Features | Asset allocation | 9 Mins Read | by
The S&P 500 has outperformed the FTSE 100 since the bear market hit its low in March 2009. This has been driven by US technology stocks and less exposure to low quality sectors.
In 2006, the five largest US companies were Exxon Mobil, GE, Microsoft, Citigroup and Bank of America. Two banks, an oil company, an industrial and a software business.
It is perhaps no surprise that the S&P 500 tanked during the global financial crisis. The five largest US companies today are Apple, Microsoft, Alphabet, Amazon and Facebook.
The US equity market has moved from old economy to new economy stocks.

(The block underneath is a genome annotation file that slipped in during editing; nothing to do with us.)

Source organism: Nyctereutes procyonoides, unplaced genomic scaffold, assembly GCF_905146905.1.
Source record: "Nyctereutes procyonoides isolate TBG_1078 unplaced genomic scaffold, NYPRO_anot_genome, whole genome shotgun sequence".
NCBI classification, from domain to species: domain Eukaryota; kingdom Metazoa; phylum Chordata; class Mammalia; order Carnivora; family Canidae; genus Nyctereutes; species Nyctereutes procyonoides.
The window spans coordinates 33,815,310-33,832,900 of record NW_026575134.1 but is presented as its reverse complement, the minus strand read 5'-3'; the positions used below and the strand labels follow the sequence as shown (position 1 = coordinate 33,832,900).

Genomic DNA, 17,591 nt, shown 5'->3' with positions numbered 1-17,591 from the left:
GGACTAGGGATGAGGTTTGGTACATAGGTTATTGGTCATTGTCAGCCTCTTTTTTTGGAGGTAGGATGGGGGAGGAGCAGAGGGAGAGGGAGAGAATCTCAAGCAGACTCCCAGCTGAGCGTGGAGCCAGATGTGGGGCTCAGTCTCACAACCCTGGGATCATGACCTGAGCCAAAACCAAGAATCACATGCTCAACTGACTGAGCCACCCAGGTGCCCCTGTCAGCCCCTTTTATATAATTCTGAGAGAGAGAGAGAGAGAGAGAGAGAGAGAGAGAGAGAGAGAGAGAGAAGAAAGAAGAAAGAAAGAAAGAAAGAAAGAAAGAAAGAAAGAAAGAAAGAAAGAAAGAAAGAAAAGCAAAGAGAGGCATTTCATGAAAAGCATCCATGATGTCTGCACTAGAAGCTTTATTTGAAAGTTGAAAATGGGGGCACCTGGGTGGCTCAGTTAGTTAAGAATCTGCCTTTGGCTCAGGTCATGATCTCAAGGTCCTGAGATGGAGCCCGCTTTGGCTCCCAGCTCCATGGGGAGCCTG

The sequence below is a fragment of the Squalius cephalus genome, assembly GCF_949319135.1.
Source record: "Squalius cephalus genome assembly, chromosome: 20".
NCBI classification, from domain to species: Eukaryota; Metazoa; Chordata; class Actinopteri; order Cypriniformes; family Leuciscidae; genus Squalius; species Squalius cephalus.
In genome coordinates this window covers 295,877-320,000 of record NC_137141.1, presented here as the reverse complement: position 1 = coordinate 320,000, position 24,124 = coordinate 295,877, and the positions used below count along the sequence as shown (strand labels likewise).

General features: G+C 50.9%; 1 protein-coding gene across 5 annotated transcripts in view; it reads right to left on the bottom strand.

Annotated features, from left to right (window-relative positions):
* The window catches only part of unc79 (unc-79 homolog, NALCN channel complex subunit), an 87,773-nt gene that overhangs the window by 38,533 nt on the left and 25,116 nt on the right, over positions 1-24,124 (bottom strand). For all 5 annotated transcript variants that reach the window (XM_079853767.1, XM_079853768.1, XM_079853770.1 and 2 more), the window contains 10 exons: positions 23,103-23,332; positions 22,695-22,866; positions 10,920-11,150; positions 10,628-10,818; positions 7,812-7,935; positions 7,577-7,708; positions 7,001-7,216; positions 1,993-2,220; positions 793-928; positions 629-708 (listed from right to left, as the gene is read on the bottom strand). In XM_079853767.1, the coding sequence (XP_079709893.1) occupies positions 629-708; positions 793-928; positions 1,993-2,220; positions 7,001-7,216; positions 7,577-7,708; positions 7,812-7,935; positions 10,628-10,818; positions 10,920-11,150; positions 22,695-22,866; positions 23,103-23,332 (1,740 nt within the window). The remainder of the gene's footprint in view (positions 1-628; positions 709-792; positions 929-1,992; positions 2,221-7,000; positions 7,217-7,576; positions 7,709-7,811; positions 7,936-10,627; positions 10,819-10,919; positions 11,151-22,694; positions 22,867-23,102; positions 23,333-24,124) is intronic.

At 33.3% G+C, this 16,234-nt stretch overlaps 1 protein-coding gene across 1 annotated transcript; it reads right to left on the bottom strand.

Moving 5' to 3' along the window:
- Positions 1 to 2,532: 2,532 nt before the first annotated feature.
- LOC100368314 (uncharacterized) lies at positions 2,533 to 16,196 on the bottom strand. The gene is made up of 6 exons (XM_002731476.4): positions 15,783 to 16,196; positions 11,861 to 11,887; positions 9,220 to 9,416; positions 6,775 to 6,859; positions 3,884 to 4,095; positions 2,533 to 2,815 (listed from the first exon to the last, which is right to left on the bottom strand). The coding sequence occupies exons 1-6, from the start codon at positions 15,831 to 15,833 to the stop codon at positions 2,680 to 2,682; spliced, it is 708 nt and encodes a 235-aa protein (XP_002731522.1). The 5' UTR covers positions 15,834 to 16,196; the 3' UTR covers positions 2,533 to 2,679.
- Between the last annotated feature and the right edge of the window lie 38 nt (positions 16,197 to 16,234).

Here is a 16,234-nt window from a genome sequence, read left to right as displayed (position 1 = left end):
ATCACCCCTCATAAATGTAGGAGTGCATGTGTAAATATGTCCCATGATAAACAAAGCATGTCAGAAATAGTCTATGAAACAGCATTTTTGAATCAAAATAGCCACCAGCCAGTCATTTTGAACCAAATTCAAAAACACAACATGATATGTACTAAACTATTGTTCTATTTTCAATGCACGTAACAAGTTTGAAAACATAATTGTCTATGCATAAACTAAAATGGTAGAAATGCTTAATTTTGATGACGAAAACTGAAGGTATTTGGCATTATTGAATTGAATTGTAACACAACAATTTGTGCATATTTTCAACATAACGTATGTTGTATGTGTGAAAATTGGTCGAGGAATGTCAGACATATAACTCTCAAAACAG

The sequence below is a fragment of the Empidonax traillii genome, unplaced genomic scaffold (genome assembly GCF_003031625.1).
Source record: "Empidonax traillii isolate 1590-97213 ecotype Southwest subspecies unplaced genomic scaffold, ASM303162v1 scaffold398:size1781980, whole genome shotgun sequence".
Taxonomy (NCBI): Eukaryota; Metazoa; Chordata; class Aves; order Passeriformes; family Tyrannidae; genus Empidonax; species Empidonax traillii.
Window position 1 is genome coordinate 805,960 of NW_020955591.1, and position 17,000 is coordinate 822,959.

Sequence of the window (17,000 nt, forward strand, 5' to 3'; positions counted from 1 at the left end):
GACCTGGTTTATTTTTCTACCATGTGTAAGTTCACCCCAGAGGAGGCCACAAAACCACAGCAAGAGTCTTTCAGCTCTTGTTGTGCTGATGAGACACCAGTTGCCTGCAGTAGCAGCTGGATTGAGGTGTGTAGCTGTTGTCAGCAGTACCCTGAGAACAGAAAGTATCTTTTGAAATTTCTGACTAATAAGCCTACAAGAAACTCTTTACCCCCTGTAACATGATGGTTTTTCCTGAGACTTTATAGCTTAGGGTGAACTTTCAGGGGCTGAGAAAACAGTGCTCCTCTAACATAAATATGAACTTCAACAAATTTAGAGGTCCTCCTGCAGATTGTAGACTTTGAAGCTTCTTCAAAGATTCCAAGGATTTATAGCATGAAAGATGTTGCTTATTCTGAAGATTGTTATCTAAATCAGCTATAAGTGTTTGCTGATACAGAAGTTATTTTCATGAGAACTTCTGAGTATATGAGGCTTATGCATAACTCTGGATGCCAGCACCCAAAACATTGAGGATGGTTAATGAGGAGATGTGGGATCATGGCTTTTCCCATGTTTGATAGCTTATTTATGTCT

The five largest companies in the FTSE 100 are Royal Dutch Shell, Unilever, HSBC, BP and AstraZeneca. Two oil companies, a bank a pharmaceutical and a consumer staples group.
The FTSE 100 continues to be driven by old economy stocks.
Top five stocks in the S&P 500 and the FTSE 100
Source: SharePad and The Four, Scott Galloway
The FTSE 100 index and the S&P 500 index delivered similar returns from 1984 to March 2009 (excluding dividends). But from March 2009, the S&P 500 has meaningfully outperformed the FTSE 100.
The two blue-chip equity markets appear to have decoupled.
The S&P 500 total return index has increased by 313% from the close on 3 June 2009. The FTSE 100 total return index has increased by 147% over the same period.
FTSE 100 and the S&P 500 (excluding dividends) from 1984